By Helen Keep, senior farm conservation officer, the Yorkshire Dales National Park Authority:

ALL the hay meadow assessments for our ‘Payment By Results’ (PBR) pilot were completed by late June, so those farmers were free to get mowing and gather in this winter’s fodder.

Quite a few have now completed that bit of work.

I noticed that once the Higher Level Stewardship hay-cutting date came round, farmers were so keen to get mowing that some did not even wait for a good stretch of dry days. The weather, though important to keep an eye on, seems to be less of a deciding factor on when to cut as it used to be, what with the move to making wrapped haylage.

It is noticeable, though, that the most species-rich meadows in the area, such as those at Piper Hole in Ravenstonedale, tend to be cut every year at the end of July and some as late as the end of August.

The PBR farmer who has the most species-rich meadows in the pilot scheme mows in mid- to late-August each year, allowing all of the flowers, including the later-flowering plants such as common black knapweed and great burnet, to flower and set seed.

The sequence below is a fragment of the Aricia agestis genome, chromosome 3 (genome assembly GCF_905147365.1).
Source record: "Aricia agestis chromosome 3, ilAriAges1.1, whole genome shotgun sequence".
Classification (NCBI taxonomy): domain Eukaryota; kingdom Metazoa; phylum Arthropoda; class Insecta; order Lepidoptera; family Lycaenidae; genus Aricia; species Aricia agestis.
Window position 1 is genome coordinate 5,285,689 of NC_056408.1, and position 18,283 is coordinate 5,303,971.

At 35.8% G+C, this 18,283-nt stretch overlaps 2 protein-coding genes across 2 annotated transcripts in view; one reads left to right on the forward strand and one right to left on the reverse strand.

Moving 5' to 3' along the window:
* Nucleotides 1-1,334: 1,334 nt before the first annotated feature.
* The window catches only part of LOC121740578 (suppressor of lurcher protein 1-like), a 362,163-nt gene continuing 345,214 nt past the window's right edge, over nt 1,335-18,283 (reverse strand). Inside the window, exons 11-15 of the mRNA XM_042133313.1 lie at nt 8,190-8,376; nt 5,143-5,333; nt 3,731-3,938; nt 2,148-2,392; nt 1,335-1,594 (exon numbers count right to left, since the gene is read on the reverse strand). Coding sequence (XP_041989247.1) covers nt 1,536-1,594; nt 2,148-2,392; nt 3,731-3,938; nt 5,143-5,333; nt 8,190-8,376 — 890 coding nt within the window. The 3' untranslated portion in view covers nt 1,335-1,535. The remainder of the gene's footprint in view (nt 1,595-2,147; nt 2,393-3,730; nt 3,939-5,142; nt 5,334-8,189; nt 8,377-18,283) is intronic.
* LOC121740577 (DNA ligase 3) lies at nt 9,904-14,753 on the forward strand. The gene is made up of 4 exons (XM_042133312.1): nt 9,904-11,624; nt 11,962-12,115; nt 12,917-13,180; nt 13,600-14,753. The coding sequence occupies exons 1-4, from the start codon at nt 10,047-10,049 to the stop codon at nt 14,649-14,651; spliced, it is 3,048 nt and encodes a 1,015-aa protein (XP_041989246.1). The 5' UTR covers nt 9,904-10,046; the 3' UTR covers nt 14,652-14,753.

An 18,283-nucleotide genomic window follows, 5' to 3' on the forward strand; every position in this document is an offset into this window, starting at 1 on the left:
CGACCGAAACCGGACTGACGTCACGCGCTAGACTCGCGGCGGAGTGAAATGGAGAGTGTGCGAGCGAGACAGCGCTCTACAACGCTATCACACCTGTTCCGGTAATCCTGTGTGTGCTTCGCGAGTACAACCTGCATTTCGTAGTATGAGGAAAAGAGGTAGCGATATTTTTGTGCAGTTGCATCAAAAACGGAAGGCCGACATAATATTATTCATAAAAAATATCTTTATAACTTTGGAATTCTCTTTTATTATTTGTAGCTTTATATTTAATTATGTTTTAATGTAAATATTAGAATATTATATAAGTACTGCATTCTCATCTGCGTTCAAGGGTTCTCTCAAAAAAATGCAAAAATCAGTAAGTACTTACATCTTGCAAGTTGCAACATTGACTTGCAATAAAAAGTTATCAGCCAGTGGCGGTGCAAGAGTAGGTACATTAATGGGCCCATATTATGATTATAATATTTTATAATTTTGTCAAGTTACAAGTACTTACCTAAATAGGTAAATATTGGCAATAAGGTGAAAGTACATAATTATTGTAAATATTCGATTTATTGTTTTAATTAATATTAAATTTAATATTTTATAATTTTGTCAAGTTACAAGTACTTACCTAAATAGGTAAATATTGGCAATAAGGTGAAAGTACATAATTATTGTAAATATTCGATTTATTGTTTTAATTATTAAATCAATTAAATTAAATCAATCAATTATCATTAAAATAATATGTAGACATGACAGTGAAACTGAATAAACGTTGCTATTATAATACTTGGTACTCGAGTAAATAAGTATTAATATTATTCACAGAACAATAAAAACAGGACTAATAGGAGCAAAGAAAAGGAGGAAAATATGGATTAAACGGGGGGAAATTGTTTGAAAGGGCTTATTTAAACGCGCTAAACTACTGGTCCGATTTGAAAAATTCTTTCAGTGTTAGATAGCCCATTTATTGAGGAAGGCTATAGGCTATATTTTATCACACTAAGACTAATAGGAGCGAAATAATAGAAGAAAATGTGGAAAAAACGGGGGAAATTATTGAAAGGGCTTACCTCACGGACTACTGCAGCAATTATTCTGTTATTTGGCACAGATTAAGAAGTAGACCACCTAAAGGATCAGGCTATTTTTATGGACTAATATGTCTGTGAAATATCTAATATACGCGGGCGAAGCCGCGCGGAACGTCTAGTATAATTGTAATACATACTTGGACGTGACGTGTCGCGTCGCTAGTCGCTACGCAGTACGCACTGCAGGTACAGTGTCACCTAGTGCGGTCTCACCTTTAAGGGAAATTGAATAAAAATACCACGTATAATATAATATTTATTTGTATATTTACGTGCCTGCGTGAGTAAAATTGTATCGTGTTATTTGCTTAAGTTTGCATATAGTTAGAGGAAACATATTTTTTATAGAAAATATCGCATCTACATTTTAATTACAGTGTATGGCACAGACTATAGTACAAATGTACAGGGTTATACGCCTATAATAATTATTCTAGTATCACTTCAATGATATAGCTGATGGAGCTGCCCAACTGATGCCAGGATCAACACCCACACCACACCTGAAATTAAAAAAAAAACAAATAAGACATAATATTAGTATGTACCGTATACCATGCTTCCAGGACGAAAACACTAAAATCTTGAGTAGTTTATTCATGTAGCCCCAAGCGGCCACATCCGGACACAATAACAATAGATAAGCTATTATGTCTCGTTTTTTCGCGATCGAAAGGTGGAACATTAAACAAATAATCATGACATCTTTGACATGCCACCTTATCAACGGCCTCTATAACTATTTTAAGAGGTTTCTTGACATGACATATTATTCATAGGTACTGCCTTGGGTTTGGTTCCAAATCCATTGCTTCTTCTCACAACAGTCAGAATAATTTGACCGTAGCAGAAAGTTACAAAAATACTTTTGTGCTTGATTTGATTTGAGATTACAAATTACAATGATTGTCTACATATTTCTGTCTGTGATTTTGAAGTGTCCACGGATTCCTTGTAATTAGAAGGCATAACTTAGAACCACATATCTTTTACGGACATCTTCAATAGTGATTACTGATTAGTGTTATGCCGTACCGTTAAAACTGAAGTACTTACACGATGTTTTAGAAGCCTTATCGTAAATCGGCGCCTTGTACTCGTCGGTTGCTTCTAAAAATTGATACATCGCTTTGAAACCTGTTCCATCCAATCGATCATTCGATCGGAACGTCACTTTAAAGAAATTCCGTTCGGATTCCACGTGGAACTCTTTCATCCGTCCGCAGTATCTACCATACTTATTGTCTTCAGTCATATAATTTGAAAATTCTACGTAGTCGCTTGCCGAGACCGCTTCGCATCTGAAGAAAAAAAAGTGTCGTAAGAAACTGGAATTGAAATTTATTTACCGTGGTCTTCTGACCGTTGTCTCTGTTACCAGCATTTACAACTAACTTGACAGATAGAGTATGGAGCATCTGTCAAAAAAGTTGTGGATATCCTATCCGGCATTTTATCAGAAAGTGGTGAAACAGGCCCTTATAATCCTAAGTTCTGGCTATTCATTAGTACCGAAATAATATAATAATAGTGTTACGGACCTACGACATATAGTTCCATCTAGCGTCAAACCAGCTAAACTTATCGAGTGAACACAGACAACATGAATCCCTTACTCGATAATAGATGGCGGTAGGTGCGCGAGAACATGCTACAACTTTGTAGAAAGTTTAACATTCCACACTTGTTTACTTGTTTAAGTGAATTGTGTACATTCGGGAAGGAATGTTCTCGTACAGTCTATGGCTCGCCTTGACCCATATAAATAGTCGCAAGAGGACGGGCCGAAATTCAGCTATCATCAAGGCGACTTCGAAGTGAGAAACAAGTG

Many farmers really value the medicinal properties of species-rich hay, tending to save those bales for sheep that may turn poorly.

One farmer mentioned to me that the traditional small bales they made on their Site of Special Scientific Interest (SSSI)-meadow were much easier to handle when taking them out onto the fell, with less mess and waste.

Making small bales is a great social part of farm life – probably even more important this year because of the Covid lockdown.

Undertaking the baling last weekend, this SSSI farmer was relying on family and their children’s friends.

I did offer to assist, but had a dog in tow and was in totally the wrong clothes for the hot and itchy job of heaving bales onto a trailer. I promised I would help next year.